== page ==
Violence and post-conflict reconstruction and reconciliation in Latin America - Dr Roddy Brett
Dr Roddy Brett, University of Bristol
Peace as a Continuation of War by Other Means? Guatemala’s Failed post-Genocide Reconciliation
This paper will explore one of the most significant misadventures in Latin America’s post-Cold War history: Guatemala’s failed post-genocide reconciliation process. The paper will discuss the factors that have impeded meaningful intergroup reconciliation in the wake of Guatemala’s three decade armed conflict, which culminated in a genocide in the 1980s, drawing on scholarship addressing reconciliation, the connections between ideology and violence and wider literature from Peace and Conflict Studies.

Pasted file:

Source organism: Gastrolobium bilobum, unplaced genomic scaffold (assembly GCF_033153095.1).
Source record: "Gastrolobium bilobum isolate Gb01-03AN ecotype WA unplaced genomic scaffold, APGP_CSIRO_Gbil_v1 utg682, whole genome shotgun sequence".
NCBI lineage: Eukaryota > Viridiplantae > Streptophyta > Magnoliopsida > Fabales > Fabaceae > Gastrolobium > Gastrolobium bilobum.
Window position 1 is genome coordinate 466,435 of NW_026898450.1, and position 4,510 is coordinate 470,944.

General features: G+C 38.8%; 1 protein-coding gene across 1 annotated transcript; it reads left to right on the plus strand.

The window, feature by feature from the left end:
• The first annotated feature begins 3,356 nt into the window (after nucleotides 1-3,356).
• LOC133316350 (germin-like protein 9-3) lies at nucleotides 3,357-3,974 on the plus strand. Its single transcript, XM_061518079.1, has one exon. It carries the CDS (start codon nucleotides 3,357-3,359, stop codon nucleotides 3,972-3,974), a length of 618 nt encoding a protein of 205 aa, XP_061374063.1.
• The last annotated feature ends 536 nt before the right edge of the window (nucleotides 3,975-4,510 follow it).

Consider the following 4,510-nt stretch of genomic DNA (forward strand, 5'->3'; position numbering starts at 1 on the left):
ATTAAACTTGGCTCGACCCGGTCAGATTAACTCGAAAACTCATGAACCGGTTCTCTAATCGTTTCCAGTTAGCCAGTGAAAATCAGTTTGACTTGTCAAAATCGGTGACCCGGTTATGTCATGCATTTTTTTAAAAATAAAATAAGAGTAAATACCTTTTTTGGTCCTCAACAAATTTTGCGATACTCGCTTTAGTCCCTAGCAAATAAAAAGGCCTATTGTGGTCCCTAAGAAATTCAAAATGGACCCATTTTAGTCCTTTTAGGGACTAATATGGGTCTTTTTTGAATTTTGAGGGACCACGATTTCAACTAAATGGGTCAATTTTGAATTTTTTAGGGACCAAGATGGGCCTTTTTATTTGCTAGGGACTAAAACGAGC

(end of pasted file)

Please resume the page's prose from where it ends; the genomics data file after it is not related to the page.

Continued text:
The paper will argue that the historical ideological and identitarian frameworks that drove the narratives that precipitated and sustained the armed conflict and genocide against the indigenous Maya continue to shape the post-genocide social and political landscape.
The paper seeks to develop a nuanced understanding of the connections between processes of failed intergroup reconciliation after peace negotiations and contends that a core driver of Guatemala’s failed reconciliation process has been the reticence of the economic and political elites and the Guatemalan military to accept the revision of Guatemala’s conflict history and permit any meaningful challenge to elite privilege and power.
As a result, four decades after the genocide, social, political and economic life in Guatemala are characterised continuity between the past and present, between war and peace. Even though formal hostilities have come to an end, citizens routinely experience the present and imagine the future through the societal cleavages that may have driven the onset of past violence, or become hardened as a consequence of it.